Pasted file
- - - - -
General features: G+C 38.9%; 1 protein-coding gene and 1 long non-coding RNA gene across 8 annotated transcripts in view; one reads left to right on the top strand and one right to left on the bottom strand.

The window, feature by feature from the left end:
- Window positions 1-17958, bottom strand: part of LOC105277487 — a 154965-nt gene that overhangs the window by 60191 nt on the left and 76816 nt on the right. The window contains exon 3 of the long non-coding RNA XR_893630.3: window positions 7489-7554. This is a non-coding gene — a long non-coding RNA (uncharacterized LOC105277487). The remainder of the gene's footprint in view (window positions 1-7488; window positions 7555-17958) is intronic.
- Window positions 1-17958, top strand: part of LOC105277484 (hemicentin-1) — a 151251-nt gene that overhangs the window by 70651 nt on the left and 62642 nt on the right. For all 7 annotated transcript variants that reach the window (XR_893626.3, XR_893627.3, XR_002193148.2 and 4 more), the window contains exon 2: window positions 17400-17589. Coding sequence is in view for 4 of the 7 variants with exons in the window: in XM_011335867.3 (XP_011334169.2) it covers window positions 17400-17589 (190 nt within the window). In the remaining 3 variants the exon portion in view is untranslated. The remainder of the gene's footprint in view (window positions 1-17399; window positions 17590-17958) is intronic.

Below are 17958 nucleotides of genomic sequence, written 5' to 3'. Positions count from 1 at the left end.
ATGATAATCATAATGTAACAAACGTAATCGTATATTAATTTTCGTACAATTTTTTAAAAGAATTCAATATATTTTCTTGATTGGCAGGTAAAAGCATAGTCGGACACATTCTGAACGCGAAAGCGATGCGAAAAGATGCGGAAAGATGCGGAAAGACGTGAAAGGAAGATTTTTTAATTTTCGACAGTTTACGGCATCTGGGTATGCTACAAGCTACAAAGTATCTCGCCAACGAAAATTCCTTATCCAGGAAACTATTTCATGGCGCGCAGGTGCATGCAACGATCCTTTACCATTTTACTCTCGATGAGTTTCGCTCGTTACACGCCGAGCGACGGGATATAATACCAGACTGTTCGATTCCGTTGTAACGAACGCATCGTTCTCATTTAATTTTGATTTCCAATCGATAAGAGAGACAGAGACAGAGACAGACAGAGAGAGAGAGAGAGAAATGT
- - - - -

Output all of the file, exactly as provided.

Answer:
General features: G+C 38.9%; 1 protein-coding gene and 1 long non-coding RNA gene across 8 annotated transcripts in view; one reads left to right on the top strand and one right to left on the bottom strand.

The window, feature by feature from the left end:
- Window positions 1-17958, bottom strand: part of LOC105277487 — a 154965-nt gene that overhangs the window by 60191 nt on the left and 76816 nt on the right. The window contains exon 3 of the long non-coding RNA XR_893630.3: window positions 7489-7554. This is a non-coding gene — a long non-coding RNA (uncharacterized LOC105277487). The remainder of the gene's footprint in view (window positions 1-7488; window positions 7555-17958) is intronic.
- Window positions 1-17958, top strand: part of LOC105277484 (hemicentin-1) — a 151251-nt gene that overhangs the window by 70651 nt on the left and 62642 nt on the right. For all 7 annotated transcript variants that reach the window (XR_893626.3, XR_893627.3, XR_002193148.2 and 4 more), the window contains exon 2: window positions 17400-17589. Coding sequence is in view for 4 of the 7 variants with exons in the window: in XM_011335867.3 (XP_011334169.2) it covers window positions 17400-17589 (190 nt within the window). In the remaining 3 variants the exon portion in view is untranslated. The remainder of the gene's footprint in view (window positions 1-17399; window positions 17590-17958) is intronic.

Below are 17958 nucleotides of genomic sequence, written 5' to 3'. Positions count from 1 at the left end.
ATGATAATCATAATGTAACAAACGTAATCGTATATTAATTTTCGTACAATTTTTTAAAAGAATTCAATATATTTTCTTGATTGGCAGGTAAAAGCATAGTCGGACACATTCTGAACGCGAAAGCGATGCGAAAAGATGCGGAAAGATGCGGAAAGACGTGAAAGGAAGATTTTTTAATTTTCGACAGTTTACGGCATCTGGGTATGCTACAAGCTACAAAGTATCTCGCCAACGAAAATTCCTTATCCAGGAAACTATTTCATGGCGCGCAGGTGCATGCAACGATCCTTTACCATTTTACTCTCGATGAGTTTCGCTCGTTACACGCCGAGCGACGGGATATAATACCAGACTGTTCGATTCCGTTGTAACGAACGCATCGTTCTCATTTAATTTTGATTTCCAATCGATAAGAGAGACAGAGACAGAGACAGACAGAGAGAGAGAGAGAGAAATGT